Let me tell you about the delivery industry today. While it may seem like it’s in its relative infancy — thanks to increased attention on the first string of venture capital-backed upstarts — delivery has been around for decades. The only difference is that restaurants handled it on their own, employing a small fleet of couriers to run pizzas to family homes in their private vehicles. We’ve all seen the Honda Civic with the glowing “Domino’s” sign on top.
To their credit, companies like Postmates, Grubhub, and UberEats recognized the potential for overhaul. Most restaurants have a hard enough time staying in business as it is (something like 80 percent of restaurants fail in the first five years) — if someone could come in and handle a difficult section of the business for them, why would they say no?
That was a few years ago. Now these delivery companies have built their businesses on the backs of restaurants, gaining billions of dollars in from venture capital firms to provide courier services, customer acquisition and advertising.
But today, the system is in a dangerous place.
Something’s gotta give
Recently, at the TechTable Summit in New York, Kevin Boehm, co-founder of Boka Restaurant Group (they’re behind some of the most successful spots in Chicago) spoke about just how severe this issue really is.
According to Boehm, unlike many establishments in the country, Boka Group actually owns many of the properties at all of their restaurants and thus have very few real estate costs. Despite this, the group’s profit margins are around 12 percent — which isn’t much. If one of the best-run restaurant groups in the country walks away with a 12 percent margin, imagine your how your local restaurant is doing.
The tech companies behind delivery aren’t doing any better. If fact, their margins are much worse. UberEats, which The New York Times recently called the “surprise success of Uber,” is only profitable in 27 of the 108 cities where it’s offered — meaning they are actively losing money in approximately 70 percent of their markets. That’s with Uber taking 30 percent to 40 percent of every order from the restaurant and charging the customer a $ 5 delivery fee.
So with profitability in, let’s say, 30 percent of their markets, money has to come from somewhere. To date the negative margins have been covered by investor dollars — but when that money runs out and relationships become fraught, something has to give. The combination of an industry that has very thin margins (restaurant) with an industry that has upside down margins (delivery) is not a wise nor healthy combination.
Ultimately, with restaurants having no margin to spare and delivery companies like Uber, Postmates, and DoorDash all losing money while charging higher and higher fees, we’re on a path that will end badly for many. The current situation is not sustainable.
Where do we go from here?
Delivery is most successful when localized. Restaurants with their own drivers — or contracting with smaller local courier companies — can better control their businesses and aren’t forced to pay unnecessary fees. And with a rise in minimum wage coming Jan. 1, this could very well be the “straw that will break the delivery industry’s back,” as it were.
Restaurant delivery was never designed to become a standalone multibillion-dollar industry. The recent delivery model has only been sustainable up until this point thanks to venture capital money. Now investor appetite for funding delivery companies is going away, just as courier wages are going up.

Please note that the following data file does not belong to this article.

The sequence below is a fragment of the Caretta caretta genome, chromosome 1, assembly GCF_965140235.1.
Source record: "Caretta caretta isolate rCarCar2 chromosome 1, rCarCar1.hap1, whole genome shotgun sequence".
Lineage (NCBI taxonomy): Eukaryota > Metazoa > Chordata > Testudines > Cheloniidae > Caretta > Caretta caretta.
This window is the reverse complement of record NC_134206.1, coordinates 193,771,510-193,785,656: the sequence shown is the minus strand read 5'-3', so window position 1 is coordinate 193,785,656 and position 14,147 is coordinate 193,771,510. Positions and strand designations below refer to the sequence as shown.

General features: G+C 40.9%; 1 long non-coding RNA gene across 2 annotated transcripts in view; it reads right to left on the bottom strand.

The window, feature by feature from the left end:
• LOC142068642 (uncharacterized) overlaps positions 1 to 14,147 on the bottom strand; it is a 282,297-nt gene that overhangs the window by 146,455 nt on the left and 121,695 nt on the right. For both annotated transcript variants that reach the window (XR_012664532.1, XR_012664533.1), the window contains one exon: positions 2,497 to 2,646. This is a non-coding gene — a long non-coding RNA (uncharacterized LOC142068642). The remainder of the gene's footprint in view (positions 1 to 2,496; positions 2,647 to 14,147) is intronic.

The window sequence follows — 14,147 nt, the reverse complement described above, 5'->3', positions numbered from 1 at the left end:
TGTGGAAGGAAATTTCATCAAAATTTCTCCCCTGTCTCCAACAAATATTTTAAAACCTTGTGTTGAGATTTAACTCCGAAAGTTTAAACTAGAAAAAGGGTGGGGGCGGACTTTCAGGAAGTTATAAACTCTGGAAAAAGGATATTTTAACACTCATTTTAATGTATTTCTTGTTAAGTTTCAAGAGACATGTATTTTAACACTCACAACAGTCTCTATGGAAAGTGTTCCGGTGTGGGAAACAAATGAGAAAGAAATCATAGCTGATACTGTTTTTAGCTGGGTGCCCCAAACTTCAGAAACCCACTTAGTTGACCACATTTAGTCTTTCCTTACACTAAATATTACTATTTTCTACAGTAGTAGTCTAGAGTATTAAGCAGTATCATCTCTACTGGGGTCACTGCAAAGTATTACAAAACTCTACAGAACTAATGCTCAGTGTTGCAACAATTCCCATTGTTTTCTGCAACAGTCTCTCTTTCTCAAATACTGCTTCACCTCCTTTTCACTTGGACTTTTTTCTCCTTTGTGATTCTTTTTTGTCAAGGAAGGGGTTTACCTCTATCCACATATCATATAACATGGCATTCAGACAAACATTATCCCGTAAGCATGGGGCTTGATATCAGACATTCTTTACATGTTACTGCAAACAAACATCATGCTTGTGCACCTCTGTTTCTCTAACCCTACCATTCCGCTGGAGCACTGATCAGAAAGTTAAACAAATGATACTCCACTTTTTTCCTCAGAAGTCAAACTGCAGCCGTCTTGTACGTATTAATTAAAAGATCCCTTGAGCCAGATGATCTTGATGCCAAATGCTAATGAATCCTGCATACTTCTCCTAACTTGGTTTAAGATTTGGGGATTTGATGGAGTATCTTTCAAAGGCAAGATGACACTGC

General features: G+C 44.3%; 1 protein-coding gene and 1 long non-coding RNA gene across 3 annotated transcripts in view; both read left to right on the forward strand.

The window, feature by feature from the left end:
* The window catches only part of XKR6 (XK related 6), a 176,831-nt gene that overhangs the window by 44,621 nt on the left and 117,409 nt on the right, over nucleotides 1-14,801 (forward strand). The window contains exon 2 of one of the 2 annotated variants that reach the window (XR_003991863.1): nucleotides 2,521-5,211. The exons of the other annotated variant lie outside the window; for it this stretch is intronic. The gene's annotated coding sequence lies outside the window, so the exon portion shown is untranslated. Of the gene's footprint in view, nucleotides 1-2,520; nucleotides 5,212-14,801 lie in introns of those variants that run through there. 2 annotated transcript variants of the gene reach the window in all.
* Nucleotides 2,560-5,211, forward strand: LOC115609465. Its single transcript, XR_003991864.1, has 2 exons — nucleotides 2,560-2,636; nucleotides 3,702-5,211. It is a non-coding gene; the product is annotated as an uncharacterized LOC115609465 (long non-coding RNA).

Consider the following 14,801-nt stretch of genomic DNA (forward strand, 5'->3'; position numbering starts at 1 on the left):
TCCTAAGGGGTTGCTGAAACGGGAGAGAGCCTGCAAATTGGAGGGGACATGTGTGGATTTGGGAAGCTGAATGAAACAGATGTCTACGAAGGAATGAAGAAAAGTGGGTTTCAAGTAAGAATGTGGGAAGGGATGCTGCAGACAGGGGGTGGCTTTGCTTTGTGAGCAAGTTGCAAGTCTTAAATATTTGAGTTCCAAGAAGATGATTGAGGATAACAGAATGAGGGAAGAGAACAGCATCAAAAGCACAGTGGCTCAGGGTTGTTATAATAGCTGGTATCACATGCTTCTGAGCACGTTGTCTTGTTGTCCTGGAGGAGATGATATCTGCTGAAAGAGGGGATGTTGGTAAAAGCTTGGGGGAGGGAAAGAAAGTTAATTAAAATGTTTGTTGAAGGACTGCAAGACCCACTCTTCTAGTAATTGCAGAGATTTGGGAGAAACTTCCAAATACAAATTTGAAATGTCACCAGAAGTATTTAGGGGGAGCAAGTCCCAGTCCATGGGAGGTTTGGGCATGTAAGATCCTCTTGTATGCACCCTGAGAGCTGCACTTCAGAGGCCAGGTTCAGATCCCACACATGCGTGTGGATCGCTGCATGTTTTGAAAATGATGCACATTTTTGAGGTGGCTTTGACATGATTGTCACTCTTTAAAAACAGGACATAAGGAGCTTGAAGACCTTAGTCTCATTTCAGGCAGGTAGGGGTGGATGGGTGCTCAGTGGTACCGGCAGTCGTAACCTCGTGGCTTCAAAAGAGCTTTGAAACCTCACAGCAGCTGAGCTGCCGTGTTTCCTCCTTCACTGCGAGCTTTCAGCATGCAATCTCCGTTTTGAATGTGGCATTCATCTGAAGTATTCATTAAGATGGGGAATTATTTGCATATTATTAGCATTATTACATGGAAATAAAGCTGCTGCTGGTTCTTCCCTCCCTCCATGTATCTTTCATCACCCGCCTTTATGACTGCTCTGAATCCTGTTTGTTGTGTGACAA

As the foundation starts to crumble, restaurants and the people who love them need to be prepared for what’s to come. Operational costs and commissions are going up, and these delivery companies will need to offset costs somewhere — most likely, that will look like hiking up customer delivery fees. If we’re not prepared to pay the price, we’ll have to become our own delivery drivers.
And for the restaurants grappling with this market — be wary of building too much of your business on the shoulders of these venture capital-fueled delivery companies. Because eventually, they will run out of gas.
Chris Webb is the CEO of ChowNow, an online ordering system and marketing platform for restaurants. At just 19 years old, his interest in markets and trading led him to start his career at Bear Stearns and then Lehman Brothers. While working in the financial sector, Webb made a founding investment in the now popular Tender Greens restaurant chain in Southern California. His experience with Tender Greens brought to light the gap in the market for online ordering solutions for local groups and independent restaurants. From that discovery came ChowNow, which today powers online ordering at more than 9,000 restaurants across the country and recently launched its own app. Reach him @ChrisChowNow.
Microsoft has learned a lot of very hard lessons over the last couple of decades, and it continues to surprise and annoy me that other firms seem to have the suicidal tendency to learn the same lessons the hard way. My view is that it is far better and cheaper to avoid the mistakes of others, but firms like Apple, Google and, most recently, Sony seem to want to cherry-pick past Microsoft disasters and experience them first hand. The latest issue has to do with interoperability and millennials. TechNewsWorld
Airline glitches and the ensuing pandemonium are nothing new, but they've just hit one of the world's largest travel hubs. British Airways has suffered a global IT system failure so serious that it cancelled all its flights out of London's Heathrow a… Engadget RSS Feed